Observing Asian American and Pacific Islander Heritage Month 2022

During May, gain new perspectives on Asian American and Pacific Islander (AAPI) history and its relevance for us today.   

We are celebrating heritage by celebrating history, as public schools across Illinois prepare to teach Asian American history next school year. Last summer,  Illinois made history as the first state in the nation to ensure that AAPI history is taught in school. The TEAACH (Teach Equitable Asian American Community History) Act was introduced to the Illinois General Assembly by chief sponsors Representative Jennifer Gong-Gershowitz and Senator Ram Villivalam. Both represent Skokie, where 28 percent of the population is AAPI. Governor Pritzker signed the law at Niles West High School last summer. Reflecting on the importance of the TEAACH Act, Representative Gong-Gershowitz said, “All students will receive a more comprehensive, thorough, and nuanced understanding of American history. Our Asian American students will see themselves being represented and addressed in ways I never saw growing up. As we all work together to build a more inclusive and welcoming world, we must keep in mind that empathy comes from understanding.”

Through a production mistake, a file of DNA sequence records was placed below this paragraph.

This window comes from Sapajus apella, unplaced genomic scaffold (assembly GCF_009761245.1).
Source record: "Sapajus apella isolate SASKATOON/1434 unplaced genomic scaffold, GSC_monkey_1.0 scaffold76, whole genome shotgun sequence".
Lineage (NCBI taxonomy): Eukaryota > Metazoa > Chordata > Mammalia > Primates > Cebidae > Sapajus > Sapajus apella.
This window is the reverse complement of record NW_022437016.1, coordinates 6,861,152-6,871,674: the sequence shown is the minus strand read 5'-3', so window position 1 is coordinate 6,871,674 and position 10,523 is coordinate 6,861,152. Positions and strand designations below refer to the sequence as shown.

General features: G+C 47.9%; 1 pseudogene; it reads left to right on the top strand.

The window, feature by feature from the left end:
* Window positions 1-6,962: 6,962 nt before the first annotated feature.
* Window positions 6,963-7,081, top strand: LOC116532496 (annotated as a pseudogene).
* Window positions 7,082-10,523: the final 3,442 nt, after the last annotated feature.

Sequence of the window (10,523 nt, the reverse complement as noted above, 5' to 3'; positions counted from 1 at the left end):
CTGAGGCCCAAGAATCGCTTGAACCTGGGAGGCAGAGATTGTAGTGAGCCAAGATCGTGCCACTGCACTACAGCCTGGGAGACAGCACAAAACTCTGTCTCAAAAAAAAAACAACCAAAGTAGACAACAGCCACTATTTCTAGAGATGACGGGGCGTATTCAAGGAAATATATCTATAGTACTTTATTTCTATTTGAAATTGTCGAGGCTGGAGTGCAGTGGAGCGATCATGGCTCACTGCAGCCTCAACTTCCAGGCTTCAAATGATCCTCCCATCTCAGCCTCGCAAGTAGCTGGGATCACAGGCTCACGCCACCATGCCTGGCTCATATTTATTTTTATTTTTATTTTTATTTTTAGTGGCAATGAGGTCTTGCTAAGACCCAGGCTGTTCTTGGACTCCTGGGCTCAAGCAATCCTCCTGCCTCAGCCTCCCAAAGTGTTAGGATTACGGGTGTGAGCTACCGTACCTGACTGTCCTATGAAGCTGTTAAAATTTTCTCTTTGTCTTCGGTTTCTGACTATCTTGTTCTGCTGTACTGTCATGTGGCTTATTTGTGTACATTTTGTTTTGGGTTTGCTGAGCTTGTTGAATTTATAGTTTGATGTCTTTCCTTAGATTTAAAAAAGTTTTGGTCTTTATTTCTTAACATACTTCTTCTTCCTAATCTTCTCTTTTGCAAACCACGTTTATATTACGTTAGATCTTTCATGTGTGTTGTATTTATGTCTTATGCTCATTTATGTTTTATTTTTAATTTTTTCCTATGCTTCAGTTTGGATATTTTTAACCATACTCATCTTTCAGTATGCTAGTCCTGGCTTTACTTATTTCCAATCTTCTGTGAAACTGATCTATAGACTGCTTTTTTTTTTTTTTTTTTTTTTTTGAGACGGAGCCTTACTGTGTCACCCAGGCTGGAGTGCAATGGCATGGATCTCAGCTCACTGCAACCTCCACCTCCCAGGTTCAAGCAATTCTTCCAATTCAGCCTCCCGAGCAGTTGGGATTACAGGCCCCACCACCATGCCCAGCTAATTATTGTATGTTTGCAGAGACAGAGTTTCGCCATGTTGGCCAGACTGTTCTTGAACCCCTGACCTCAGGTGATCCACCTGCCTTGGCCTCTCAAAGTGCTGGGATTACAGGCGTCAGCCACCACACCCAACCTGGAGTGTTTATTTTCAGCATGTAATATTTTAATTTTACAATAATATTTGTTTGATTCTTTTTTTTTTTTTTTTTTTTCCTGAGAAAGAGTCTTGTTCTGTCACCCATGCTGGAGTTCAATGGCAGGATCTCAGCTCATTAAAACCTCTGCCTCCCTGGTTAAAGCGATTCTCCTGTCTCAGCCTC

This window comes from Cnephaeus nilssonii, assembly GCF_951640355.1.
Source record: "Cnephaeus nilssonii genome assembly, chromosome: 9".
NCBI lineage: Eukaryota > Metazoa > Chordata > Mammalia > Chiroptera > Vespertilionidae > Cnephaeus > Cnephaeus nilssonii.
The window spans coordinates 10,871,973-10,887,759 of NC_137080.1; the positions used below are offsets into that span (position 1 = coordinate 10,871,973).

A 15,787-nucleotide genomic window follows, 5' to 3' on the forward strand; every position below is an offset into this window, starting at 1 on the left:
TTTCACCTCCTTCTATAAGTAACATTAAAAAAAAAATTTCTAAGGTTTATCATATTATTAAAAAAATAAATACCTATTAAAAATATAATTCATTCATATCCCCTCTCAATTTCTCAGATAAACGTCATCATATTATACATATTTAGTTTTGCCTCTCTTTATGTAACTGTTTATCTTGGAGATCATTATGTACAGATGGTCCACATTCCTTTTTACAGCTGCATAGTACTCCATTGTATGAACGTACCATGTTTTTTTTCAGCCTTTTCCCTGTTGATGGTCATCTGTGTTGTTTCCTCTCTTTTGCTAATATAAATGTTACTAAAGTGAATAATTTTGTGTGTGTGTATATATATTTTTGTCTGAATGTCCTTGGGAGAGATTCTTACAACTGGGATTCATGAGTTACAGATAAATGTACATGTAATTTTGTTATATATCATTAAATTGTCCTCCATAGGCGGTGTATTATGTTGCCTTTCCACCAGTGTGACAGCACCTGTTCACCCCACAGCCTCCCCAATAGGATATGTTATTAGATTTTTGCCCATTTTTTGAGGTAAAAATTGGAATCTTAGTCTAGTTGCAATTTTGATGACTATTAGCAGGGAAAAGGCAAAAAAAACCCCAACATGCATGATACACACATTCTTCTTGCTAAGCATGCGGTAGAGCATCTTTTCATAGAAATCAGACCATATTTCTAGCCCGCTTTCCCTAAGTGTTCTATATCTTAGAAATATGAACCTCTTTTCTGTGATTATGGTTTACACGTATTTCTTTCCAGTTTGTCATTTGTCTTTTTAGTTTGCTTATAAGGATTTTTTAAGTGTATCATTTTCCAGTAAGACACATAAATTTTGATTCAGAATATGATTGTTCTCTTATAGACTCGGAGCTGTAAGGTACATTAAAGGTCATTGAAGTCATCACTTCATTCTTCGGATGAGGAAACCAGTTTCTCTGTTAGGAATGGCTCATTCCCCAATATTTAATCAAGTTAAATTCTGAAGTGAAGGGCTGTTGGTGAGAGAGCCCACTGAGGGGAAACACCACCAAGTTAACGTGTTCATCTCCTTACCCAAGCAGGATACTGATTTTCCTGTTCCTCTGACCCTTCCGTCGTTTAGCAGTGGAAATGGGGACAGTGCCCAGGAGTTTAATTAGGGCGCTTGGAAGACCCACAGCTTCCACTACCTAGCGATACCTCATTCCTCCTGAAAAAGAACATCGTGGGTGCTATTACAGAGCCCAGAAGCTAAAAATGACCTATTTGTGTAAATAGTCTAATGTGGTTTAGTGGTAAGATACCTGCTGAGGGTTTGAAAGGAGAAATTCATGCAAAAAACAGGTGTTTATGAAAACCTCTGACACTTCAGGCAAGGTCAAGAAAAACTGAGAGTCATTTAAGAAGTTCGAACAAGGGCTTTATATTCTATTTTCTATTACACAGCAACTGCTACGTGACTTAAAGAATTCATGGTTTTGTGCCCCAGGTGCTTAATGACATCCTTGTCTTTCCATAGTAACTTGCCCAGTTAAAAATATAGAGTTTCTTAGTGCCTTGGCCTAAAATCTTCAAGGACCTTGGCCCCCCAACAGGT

Traditionally, the history of the United States has included few acknowledgments of the Black, Asian, Latinx, and Indigenous legacies that shaped the country we are today. We are hosting three history-based events:

Locally elected Asian American leaders in Skokie will talk about how they became involved in public service, including Khem Khoeun, Village of Skokie trustee; David Ko, member of the D219 Board of Education; Michelle Mallari, Skokie Public Library trustee; and Erick Tumang, member of East Prairie School D73 Board of Education.  

Kids can explore Hawaii with our Adventure Club or use their geography knowledge to identify all the countries in Asia. Explore Takashi Murakami’s art and create your own masterpiece. Enjoy screenings of My Neighbor Totoro and Spirited Away from the Studio Ghibli collection.

Adults can watch the Bhutanese drama film Lunana: A Yak in the Classroom, followed by a brief discussion.

Our information and research librarian Brad Bibbs has also put together a handout with additional resources for support, education, and advocacy in the local community, around the country, and online.

Let’s connect with our neighbors and celebrate AAPI communities by learning about heritages and histories, and watch for more related events throughout the year.